Sanna's Bag

“I never seem to have what I need when I need it. I’m going to make a belt-bag that’s bigger on the inside than on the outside, and just carry everything with me.”

Tuesday, May 18, 2010

cozy re-do

I don't often do this, but the tea cozy just wasn'[t working out, so I ripped it out and started over with a simpler pattern which reads much clearer, and suits the pretty nature of the new teapot.

Thirty years ago today, Mt. St. Helen's errupted. The entire top of the mountain blew off. It was a sunny Sunday and I went to a function on the Lewis and Clark campus. There was a porch on the mannor house with a great view of the mountain. People were lined up, eager to see the spectacle, laughing and excited. People leaving the porch were stricken and somber. Seeing that mushroom cloud of ash dwarfing the mountain, spreading inexorably across the sky, was the sort of thing that will put a sense of perspective into your soul. You may be successful, beautiful, smart, and rich, and you still are at the mercy of nature. You think you have it all together? It can be snatched away in a moment, and there's nothing you can do about it.

Having learned that, I resolved to enjoy what I have while I have it. If you're going to have some chocolate, ENJOY that chocolate! If you're going to kiss someone, kiss their socks off! Dance like no one is watching. Appreciate your warm, dry house. Rejoice in the health you have. Share with those less fortunate than you. You are incredibly lucky. Appreciate it.

I don't remember hearing the boom when the mountain exploded. I do remember the earthquake about a week previous. Just a small one, but enough to make the floor shake and the hanging lamps swing.

And then, I remember the ashfalls. Ash got into the ATM machines and made them inoperable. Ash covered the city more than an inch deep on several occasions. Mixed with water, it settled like cement. Car windshileds were scratched by it, and people could exhaust the contents of their windshield washers in an hour. The Rose Parade that year was dry and overcast, and I remember the little kids lined up on the curbs wearing their particle masks. All those annonymous masks got pretty creepy pretty fast, and soon people were drawing smiles or writing greerings on theirs. If you ever try this, do not use a red sharpie to put full scarlet lips on your mask, then wear the mask before the ink has dried. Your head will get all swimmy and you will need to sit down for a while. It's not fun.

Ash filled the gutters on houses, and with the first rain, it set up and clogged the drains. I remember seeing a friend on his roof and asking him what he was doing. He dug out a handful of thick grey mud, dropped it into a bucket on the ground, and replied, "Oh, I'm eaves-dropping."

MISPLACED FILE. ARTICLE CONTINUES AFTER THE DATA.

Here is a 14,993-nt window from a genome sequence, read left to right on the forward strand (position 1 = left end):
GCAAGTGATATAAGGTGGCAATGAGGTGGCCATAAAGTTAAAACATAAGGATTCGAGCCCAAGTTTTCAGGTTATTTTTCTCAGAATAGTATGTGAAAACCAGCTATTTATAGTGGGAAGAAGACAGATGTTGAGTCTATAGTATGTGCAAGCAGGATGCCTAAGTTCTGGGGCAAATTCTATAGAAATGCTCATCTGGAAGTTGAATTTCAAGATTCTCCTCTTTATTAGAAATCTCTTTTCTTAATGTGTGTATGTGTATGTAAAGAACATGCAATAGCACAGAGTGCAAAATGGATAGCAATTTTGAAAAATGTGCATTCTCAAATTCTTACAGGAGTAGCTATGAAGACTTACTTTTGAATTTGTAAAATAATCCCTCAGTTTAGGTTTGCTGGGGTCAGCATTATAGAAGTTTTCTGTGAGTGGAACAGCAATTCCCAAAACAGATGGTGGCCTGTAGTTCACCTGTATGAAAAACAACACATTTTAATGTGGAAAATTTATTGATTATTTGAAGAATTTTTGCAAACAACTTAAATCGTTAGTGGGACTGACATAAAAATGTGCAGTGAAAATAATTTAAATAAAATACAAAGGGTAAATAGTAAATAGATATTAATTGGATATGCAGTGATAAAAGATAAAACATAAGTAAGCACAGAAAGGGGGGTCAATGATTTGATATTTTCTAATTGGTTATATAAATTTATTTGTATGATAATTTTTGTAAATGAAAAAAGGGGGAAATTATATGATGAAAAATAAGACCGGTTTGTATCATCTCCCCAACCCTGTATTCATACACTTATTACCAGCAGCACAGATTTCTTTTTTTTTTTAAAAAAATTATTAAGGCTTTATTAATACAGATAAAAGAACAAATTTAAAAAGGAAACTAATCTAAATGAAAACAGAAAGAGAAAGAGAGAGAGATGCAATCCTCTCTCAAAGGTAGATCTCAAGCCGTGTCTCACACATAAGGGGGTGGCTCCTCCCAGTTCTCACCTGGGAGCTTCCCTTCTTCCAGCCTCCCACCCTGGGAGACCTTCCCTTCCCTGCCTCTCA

May you never be under the volcano.


  • At 8:45 AM , Blogger Willow said...

    Thanks for writing your memories of the St Helens explosion. I have a little bottle of ash that my mom collected and saved to give me. My parents were in Portland and I was in Indonesia, the land of a million volcanoes, and I was worried that the Pacific Northwest was going to explode ooze off the map and I wasn't there to shield them from the lava and volcanic ash.

  • At 10:02 AM , Anonymous Benita said...

    So, do I ask how you know that red marker fumes make you woozey?

    Scott uses a lot of Sharpies (filling in large black areas) on his art and there are times it practically knocks me backwards when I walk in the back door at night. Can't be good for his brain cells.

  • At 10:48 PM , Anonymous Lisa Nowak said...

    Thanks for sharing your memories. I was 14 years old and sleeping in the morning it happened. I remember the antenna of my radio rattling against the window and wondering why it happened. Later, I realized it must have been a very minor quake when the mountain blew.

  • At 5:36 AM , Blogger KnitTech said...

    Dad and Uncle Dave were working on Bonniville Dam during that time. Dad came home that weekend, we lived in Redmond at the time, but Uncle Dave stayed. He got up about 1530 noticed the sky was a bit hazy but didn't think anything of it. Went to the bar where he spent most of his free time anyway and finally figured out the mountain had exploded. He slept through the whole thing.

  • At 10:03 AM , Blogger Alwen said...

    I've never been near a tornado, but I've had experiences that make me say "Don't wait!" too! Tell 'em you love 'em, eat the darn chocolate, and look at that sky, it's gorgeous!

  • At 3:15 PM , Blogger Donna Lee said...

    I remember the photos of the trees blown down and it filled me with awe. We are so small.

  • At 5:24 AM , Blogger Amy Lane said...

    I didn't have to live through the ash, but I do remember the news footage... *awesome and terrible* all of it...


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